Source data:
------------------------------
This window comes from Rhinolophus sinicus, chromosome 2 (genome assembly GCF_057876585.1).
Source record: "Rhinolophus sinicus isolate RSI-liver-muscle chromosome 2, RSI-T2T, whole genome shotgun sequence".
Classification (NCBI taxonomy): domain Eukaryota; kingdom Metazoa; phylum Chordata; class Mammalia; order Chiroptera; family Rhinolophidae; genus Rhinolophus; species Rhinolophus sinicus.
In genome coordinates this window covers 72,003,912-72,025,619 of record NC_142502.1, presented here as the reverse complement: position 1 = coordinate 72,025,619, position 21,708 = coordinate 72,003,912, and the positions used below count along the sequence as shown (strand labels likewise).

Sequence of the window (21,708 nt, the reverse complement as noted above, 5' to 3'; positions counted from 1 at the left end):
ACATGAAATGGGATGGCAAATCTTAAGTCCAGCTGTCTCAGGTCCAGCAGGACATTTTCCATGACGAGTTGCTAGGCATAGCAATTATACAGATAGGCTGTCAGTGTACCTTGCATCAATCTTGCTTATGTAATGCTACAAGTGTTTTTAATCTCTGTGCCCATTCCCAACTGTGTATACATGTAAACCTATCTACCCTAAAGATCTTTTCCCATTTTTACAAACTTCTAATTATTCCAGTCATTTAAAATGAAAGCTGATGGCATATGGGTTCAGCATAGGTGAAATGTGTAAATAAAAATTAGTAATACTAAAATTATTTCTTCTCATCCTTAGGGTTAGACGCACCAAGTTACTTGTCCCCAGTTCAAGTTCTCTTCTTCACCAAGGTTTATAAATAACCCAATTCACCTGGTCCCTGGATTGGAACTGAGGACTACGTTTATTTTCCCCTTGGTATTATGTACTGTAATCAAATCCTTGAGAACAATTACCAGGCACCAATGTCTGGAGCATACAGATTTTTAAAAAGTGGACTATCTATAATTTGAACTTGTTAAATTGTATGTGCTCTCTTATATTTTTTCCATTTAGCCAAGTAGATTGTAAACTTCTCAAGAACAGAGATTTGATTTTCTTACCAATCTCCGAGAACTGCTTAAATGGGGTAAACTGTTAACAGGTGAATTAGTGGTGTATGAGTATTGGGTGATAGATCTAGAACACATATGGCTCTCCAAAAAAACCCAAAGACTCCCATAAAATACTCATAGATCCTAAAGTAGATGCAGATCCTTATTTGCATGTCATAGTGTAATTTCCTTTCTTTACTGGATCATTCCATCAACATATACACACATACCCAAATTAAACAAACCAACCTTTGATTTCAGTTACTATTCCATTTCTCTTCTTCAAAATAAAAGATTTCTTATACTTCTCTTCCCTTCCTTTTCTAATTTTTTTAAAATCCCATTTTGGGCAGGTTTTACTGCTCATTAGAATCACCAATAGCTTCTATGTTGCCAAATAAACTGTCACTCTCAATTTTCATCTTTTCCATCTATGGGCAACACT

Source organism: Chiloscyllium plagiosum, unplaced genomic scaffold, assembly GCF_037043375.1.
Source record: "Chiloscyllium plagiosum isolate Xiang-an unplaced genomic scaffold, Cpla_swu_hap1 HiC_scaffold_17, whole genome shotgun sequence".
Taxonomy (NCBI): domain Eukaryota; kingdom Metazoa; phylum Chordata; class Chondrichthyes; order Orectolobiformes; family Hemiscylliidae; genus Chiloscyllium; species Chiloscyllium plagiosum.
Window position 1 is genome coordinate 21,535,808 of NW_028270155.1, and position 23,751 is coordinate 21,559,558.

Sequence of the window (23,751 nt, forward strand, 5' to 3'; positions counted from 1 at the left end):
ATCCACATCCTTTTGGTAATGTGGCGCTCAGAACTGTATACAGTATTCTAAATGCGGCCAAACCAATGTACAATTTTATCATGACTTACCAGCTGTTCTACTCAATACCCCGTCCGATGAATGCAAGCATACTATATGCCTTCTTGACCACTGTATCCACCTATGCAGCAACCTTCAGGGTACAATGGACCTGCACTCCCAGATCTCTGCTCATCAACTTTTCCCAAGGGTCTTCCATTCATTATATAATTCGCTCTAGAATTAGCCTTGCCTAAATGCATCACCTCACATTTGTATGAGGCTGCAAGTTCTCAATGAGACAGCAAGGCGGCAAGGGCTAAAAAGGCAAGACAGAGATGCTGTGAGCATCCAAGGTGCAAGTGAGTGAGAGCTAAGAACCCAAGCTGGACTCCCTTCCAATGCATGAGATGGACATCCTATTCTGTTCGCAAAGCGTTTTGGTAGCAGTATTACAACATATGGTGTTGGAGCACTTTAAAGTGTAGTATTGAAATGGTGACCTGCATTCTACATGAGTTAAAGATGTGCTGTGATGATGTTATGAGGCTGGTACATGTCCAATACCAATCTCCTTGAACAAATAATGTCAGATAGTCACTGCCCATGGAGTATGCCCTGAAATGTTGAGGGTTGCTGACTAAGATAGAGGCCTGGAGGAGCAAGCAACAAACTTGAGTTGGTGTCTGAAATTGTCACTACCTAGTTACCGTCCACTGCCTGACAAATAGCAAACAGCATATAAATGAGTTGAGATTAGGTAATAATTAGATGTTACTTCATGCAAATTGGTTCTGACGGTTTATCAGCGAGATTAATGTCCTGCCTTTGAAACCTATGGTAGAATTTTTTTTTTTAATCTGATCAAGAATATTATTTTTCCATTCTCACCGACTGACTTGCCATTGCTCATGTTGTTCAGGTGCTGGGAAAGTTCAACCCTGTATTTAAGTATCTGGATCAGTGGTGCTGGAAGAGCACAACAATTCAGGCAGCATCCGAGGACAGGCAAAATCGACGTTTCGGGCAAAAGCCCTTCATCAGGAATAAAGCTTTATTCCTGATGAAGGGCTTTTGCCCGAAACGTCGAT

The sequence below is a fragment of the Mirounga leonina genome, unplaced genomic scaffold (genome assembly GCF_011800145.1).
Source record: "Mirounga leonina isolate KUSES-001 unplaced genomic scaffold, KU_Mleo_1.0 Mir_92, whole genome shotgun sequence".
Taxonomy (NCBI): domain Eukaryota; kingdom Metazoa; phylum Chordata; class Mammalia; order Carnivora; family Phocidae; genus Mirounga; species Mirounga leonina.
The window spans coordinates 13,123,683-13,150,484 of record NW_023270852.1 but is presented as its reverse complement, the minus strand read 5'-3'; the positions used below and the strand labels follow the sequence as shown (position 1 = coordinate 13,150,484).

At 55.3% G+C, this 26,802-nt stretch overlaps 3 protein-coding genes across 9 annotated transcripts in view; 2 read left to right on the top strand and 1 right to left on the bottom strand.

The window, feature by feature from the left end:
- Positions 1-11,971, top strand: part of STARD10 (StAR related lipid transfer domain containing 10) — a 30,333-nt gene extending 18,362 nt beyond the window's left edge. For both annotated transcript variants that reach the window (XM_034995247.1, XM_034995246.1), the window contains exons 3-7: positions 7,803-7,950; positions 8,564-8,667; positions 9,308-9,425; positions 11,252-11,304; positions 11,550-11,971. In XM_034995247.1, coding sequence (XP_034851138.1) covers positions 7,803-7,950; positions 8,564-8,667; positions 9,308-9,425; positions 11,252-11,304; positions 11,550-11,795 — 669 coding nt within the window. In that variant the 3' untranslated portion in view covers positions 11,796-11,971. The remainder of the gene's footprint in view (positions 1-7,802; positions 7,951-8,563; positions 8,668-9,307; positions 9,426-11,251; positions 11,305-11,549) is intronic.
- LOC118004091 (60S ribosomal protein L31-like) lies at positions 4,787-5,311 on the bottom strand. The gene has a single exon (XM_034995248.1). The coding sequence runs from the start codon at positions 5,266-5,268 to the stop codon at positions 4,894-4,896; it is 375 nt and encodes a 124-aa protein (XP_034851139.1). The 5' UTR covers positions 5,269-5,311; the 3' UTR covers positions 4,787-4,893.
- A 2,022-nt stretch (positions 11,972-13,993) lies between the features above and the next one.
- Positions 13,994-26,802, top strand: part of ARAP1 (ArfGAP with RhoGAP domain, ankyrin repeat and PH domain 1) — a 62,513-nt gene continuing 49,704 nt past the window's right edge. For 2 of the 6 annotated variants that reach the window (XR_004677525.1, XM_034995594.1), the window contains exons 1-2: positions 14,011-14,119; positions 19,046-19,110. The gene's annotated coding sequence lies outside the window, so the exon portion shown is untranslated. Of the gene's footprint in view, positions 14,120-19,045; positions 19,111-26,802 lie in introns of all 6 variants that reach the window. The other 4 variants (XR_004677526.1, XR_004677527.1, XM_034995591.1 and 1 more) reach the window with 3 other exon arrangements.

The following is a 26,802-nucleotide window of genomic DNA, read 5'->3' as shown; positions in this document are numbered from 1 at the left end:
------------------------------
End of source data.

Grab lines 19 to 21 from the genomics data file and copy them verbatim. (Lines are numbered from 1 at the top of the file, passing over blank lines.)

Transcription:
- Positions 1-11,971, top strand: part of STARD10 (StAR related lipid transfer domain containing 10) — a 30,333-nt gene extending 18,362 nt beyond the window's left edge. For both annotated transcript variants that reach the window (XM_034995247.1, XM_034995246.1), the window contains exons 3-7: positions 7,803-7,950; positions 8,564-8,667; positions 9,308-9,425; positions 11,252-11,304; positions 11,550-11,971. In XM_034995247.1, coding sequence (XP_034851138.1) covers positions 7,803-7,950; positions 8,564-8,667; positions 9,308-9,425; positions 11,252-11,304; positions 11,550-11,795 — 669 coding nt within the window. In that variant the 3' untranslated portion in view covers positions 11,796-11,971. The remainder of the gene's footprint in view (positions 1-7,802; positions 7,951-8,563; positions 8,668-9,307; positions 9,426-11,251; positions 11,305-11,549) is intronic.
- LOC118004091 (60S ribosomal protein L31-like) lies at positions 4,787-5,311 on the bottom strand. The gene has a single exon (XM_034995248.1). The coding sequence runs from the start codon at positions 5,266-5,268 to the stop codon at positions 4,894-4,896; it is 375 nt and encodes a 124-aa protein (XP_034851139.1). The 5' UTR covers positions 5,269-5,311; the 3' UTR covers positions 4,787-4,893.
- A 2,022-nt stretch (positions 11,972-13,993) lies between the features above and the next one.